When you walk in the door, you see some sort of bridge, with a lot of statues of people walking, maybe a hundred people, towards safety. It shows the misery people go through and how real it is. The entire thing is so real, when you see this bridge of statues, many people walking, it shows that there are a lot of people really suffering.

Representations of the Calais ‘Jungle’

The museum shows the way people used to live in Calais. It shows what people in Calais had suffered from, like all the fights with the police, all the tear gas from the French police and the authorities. It shows good parts and sad parts about Calais. I lived in Calais, so I recognised many faces there. I was really interested to see all these people and go back with the memories. It made me think about what they are doing now and where they are now. So much I recognised there. It’s a very sad fact. There are hard times; people suffer trying to cross and face all these difficulties and brutal treatment by the police, and French authorities or English authorities.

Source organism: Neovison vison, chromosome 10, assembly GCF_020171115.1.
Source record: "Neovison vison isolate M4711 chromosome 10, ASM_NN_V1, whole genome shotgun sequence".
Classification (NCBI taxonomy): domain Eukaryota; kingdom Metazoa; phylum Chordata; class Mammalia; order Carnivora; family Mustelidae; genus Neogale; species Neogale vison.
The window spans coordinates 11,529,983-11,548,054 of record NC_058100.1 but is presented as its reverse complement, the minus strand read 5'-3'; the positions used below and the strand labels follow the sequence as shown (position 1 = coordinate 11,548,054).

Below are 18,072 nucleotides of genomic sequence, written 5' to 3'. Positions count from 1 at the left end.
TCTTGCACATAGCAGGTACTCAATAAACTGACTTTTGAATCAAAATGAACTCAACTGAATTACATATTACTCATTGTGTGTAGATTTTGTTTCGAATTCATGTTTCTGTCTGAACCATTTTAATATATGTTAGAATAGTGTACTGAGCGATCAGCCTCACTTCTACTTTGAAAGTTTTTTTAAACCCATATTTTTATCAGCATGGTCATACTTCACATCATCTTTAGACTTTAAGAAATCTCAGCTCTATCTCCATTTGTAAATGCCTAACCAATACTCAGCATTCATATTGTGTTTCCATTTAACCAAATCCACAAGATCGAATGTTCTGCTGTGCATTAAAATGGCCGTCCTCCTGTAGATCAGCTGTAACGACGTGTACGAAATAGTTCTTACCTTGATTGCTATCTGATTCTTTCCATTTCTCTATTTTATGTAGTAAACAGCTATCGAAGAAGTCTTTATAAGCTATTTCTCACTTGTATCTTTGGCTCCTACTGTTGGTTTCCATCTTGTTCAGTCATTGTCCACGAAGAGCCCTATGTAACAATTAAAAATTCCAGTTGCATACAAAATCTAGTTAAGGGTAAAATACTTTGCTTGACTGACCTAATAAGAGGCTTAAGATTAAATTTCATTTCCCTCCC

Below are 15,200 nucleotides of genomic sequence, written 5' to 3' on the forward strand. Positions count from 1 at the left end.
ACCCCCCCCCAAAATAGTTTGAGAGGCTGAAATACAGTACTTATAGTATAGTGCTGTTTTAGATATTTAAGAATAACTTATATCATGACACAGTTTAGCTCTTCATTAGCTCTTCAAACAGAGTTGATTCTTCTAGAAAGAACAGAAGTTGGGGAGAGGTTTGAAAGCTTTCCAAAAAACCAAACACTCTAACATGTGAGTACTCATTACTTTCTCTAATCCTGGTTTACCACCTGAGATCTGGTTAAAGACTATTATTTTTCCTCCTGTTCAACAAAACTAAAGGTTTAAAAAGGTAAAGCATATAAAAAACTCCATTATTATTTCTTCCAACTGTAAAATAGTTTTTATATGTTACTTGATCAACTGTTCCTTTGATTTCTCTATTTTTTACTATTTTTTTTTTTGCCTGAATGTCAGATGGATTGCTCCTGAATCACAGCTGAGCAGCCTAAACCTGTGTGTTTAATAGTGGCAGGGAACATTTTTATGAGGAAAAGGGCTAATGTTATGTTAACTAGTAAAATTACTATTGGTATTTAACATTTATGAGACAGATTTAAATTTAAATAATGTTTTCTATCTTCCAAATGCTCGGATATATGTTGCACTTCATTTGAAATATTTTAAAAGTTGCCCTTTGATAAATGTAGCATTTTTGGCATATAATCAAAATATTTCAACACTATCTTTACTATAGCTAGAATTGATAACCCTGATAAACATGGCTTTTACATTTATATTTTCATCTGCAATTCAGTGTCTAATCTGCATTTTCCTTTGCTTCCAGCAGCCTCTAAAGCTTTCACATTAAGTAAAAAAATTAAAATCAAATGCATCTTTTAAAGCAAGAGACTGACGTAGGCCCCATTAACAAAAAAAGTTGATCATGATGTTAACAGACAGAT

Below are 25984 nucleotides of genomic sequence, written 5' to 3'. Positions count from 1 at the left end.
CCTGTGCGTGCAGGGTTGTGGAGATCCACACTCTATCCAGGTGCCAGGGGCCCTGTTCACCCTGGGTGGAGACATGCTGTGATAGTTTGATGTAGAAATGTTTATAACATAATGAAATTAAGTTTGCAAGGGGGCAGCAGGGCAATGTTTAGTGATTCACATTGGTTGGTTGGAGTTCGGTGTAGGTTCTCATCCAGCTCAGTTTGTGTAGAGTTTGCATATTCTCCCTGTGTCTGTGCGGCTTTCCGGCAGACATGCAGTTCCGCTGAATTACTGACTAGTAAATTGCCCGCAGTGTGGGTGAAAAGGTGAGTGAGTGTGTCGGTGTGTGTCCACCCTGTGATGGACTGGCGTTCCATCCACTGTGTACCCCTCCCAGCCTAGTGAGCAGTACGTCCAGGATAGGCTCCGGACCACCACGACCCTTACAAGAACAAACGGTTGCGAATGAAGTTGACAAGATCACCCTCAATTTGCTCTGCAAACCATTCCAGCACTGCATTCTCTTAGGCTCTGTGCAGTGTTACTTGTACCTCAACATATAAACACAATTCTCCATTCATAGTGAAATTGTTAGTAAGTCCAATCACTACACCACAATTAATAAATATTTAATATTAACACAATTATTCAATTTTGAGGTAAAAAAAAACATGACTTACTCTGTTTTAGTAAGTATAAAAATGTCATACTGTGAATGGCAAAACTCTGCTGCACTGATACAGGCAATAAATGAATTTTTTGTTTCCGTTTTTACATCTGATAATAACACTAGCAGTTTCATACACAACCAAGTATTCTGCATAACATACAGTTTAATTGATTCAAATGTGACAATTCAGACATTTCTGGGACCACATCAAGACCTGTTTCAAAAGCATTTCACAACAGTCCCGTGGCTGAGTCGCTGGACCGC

But for me, it was a little bit different in Calais. For me, I really liked the Jungle that was in Calais – that was demolished – because I saw this spirit of community and solidarity. We were all living together. People meeting each other from different backgrounds, different cultures; people learning from each other. In some ways, it’s sad, to know that it’s there and the reason why it’s there, but I see good things about it. I see beautiful people. Nice, welcoming people – and hope. I think the common thing about people there is that they all have dreams, they all have hopes. They didn’t give up. They are not the sort of people who would give up on their dreams or their hopes. To meet all these people in one place is really interesting: talking to them, living with them. For me, it was a school. I learned so much. It was also an honour to be with all these people from all around the world, in one place. It meant a lot to me and I am really grateful that I have experienced this in my life. I know it’s hard, for many people it is hell, because unfortunately the authorities want it to be that way. But it’s beautiful in its own way. It’s sad at the same time, but it’s also beautiful. That’s my experience.